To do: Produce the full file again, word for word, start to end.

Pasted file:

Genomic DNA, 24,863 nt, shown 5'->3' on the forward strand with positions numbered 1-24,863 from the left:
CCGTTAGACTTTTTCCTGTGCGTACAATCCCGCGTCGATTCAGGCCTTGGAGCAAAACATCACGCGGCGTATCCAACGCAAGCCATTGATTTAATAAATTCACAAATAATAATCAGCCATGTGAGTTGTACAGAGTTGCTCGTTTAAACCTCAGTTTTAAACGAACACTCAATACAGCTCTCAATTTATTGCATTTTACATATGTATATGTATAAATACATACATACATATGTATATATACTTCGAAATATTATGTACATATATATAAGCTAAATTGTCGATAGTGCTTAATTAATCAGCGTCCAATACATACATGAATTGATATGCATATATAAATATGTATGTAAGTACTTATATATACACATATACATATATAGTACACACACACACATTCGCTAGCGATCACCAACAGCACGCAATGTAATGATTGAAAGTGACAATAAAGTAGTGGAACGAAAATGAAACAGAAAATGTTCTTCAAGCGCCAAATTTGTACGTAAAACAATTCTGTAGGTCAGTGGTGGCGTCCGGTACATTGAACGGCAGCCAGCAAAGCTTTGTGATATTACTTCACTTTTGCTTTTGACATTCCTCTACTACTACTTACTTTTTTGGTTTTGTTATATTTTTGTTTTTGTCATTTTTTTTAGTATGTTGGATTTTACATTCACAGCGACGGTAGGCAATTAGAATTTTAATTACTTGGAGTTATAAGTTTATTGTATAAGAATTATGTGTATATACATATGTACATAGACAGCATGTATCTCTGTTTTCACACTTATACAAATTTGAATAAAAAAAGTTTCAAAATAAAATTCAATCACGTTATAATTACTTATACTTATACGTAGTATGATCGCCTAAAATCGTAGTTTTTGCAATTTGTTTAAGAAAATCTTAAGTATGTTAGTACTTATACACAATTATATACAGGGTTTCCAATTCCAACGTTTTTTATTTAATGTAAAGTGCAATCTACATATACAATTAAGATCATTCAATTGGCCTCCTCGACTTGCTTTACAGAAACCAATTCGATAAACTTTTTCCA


Genomic DNA, 24,863 nt, shown 5'->3' on the forward strand with positions numbered 1-24,863 from the left:
CCGTTAGACTTTTTCCTGTGCGTACAATCCCGCGTCGATTCAGGCCTTGGAGCAAAACATCACGCGGCGTATCCAACGCAAGCCATTGATTTAATAAATTCACAAATAATAATCAGCCATGTGAGTTGTACAGAGTTGCTCGTTTAAACCTCAGTTTTAAACGAACACTCAATACAGCTCTCAATTTATTGCATTTTACATATGTATATGTATAAATACATACATACATATGTATATATACTTCGAAATATTATGTACATATATATAAGCTAAATTGTCGATAGTGCTTAATTAATCAGCGTCCAATACATACATGAATTGATATGCATATATAAATATGTATGTAAGTACTTATATATACACATATACATATATAGTACACACACACACATTCGCTAGCGATCACCAACAGCACGCAATGTAATGATTGAAAGTGACAATAAAGTAGTGGAACGAAAATGAAACAGAAAATGTTCTTCAAGCGCCAAATTTGTACGTAAAACAATTCTGTAGGTCAGTGGTGGCGTCCGGTACATTGAACGGCAGCCAGCAAAGCTTTGTGATATTACTTCACTTTTGCTTTTGACATTCCTCTACTACTACTTACTTTTTTGGTTTTGTTATATTTTTGTTTTTGTCATTTTTTTTAGTATGTTGGATTTTACATTCACAGCGACGGTAGGCAATTAGAATTTTAATTACTTGGAGTTATAAGTTTATTGTATAAGAATTATGTGTATATACATATGTACATAGACAGCATGTATCTCTGTTTTCACACTTATACAAATTTGAATAAAAAAAGTTTCAAAATAAAATTCAATCACGTTATAATTACTTATACTTATACGTAGTATGATCGCCTAAAATCGTAGTTTTTGCAATTTGTTTAAGAAAATCTTAAGTATGTTAGTACTTATACACAATTATATACAGGGTTTCCAATTCCAACGTTTTTTATTTAATGTAAAGTGCAATCTACATATACAATTAAGATCATTCAATTGGCCTCCTCGACTTGCTTTACAGAAACCAATTCGATAAACTTTTTCCA